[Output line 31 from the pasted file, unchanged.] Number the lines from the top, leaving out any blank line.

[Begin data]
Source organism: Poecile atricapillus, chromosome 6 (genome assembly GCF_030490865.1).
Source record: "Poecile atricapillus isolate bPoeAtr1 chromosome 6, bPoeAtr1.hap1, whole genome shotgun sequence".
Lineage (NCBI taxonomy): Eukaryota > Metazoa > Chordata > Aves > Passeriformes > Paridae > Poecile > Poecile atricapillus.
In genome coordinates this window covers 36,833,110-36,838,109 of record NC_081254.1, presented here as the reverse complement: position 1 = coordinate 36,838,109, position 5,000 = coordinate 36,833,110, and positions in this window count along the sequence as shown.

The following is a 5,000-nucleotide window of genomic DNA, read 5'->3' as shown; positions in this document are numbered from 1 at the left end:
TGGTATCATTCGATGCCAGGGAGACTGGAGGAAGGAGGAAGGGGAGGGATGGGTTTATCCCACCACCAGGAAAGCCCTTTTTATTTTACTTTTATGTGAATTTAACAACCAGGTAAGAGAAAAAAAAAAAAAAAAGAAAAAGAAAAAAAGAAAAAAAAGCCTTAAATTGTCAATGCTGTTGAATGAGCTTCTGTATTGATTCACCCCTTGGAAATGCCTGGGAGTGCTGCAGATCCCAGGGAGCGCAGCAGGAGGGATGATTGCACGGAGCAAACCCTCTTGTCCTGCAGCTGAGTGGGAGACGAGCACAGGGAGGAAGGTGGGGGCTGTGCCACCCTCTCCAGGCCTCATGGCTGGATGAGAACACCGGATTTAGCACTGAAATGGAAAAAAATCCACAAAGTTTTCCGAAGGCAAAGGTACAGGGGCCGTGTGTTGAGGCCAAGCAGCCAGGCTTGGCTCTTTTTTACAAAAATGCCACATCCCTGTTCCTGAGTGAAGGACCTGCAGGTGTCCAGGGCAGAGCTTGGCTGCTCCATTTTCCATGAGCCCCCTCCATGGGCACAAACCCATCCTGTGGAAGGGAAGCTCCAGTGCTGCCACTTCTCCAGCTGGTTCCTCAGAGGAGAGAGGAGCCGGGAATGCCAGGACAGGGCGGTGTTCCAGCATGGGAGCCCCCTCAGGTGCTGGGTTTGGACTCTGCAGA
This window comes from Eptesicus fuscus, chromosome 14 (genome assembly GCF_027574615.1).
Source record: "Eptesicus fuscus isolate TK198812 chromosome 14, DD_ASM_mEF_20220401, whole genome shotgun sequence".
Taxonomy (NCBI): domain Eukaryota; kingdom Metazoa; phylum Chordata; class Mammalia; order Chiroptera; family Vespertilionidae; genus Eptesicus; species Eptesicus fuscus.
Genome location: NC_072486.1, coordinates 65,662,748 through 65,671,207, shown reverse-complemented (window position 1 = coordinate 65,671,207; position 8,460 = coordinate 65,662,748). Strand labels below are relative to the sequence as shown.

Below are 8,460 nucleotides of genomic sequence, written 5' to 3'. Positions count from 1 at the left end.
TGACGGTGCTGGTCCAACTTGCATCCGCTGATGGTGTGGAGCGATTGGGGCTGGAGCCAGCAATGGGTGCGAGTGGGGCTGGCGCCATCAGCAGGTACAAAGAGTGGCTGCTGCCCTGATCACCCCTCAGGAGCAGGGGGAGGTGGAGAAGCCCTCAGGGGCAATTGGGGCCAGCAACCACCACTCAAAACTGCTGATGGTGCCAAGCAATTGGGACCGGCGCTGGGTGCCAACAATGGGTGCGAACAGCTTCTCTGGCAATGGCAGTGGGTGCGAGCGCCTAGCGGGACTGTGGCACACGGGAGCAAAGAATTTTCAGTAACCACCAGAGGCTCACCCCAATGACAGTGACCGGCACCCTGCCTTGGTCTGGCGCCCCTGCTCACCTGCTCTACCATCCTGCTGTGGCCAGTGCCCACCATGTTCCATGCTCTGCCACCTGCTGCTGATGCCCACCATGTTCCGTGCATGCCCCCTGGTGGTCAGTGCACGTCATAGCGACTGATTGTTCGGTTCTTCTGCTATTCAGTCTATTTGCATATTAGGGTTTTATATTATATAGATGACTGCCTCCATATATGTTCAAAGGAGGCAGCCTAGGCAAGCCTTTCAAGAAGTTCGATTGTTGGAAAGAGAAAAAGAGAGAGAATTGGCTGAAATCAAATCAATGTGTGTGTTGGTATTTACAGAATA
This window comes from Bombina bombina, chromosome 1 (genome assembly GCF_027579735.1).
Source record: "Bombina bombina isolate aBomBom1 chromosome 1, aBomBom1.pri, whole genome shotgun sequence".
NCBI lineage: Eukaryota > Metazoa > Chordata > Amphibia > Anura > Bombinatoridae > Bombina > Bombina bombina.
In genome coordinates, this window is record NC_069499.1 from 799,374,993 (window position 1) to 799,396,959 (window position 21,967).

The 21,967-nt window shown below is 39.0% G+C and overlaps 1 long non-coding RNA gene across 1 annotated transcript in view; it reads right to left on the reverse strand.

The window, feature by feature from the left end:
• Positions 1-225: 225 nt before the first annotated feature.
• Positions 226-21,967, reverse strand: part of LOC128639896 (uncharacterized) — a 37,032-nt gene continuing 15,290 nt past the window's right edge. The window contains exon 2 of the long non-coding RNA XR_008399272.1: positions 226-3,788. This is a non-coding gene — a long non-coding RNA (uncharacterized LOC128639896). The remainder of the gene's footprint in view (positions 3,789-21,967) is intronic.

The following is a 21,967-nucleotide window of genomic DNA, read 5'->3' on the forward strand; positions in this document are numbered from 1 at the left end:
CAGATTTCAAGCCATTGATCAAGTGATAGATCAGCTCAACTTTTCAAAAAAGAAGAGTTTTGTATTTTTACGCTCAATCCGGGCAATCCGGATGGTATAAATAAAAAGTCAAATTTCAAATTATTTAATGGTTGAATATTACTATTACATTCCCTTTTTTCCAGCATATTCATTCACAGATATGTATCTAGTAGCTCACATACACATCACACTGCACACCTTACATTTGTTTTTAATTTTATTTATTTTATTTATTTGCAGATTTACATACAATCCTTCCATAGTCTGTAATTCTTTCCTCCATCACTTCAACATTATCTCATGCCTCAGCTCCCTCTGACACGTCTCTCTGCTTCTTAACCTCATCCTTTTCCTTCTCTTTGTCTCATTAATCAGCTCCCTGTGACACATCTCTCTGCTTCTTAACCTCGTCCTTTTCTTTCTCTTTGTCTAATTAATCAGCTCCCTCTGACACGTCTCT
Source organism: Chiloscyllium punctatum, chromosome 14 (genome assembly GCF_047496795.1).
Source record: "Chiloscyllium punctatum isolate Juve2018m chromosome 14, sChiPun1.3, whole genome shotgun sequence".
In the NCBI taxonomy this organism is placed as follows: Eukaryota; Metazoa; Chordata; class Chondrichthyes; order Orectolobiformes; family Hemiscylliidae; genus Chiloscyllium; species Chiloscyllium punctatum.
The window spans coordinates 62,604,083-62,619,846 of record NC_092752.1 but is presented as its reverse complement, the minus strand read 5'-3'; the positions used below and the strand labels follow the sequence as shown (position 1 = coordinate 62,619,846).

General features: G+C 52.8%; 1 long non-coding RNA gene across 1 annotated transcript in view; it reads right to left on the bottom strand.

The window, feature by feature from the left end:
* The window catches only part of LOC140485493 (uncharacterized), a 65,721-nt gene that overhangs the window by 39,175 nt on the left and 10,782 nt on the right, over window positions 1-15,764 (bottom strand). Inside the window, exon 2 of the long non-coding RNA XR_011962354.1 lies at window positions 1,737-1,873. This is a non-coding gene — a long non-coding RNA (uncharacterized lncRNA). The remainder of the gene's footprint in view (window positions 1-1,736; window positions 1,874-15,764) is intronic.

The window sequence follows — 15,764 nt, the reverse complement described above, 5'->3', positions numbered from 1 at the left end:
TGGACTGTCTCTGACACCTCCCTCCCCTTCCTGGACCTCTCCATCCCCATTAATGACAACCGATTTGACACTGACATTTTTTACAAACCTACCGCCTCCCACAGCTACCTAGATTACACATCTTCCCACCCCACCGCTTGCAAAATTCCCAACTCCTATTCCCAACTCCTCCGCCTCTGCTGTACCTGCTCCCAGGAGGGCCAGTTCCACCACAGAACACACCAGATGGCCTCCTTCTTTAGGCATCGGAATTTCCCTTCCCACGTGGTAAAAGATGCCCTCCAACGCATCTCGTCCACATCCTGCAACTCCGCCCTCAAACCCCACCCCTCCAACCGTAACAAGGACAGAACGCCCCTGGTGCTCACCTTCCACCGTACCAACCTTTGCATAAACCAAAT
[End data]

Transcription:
TGGACTGTCTCTGACACCTCCCTCCCCTTCCTGGACCTCTCCATCCCCATTAATGACAACCGATTTGACACTGACATTTTTTACAAACCTACCGCCTCCCACAGCTACCTAGATTACACATCTTCCCACCCCACCGCTTGCAAAATTCCCAACTCCTATTCCCAACTCCTCCGCCTCTGCTGTACCTGCTCCCAGGAGGGCCAGTTCCACCACAGAACACACCAGATGGCCTCCTTCTTTAGGCATCGGAATTTCCCTTCCCACGTGGTAAAAGATGCCCTCCAACGCATCTCGTCCACATCCTGCAACTCCGCCCTCAAACCCCACCCCTCCAACCGTAACAAGGACAGAACGCCCCTGGTGCTCACCTTCCACCGTACCAACCTTTGCATAAACCAAAT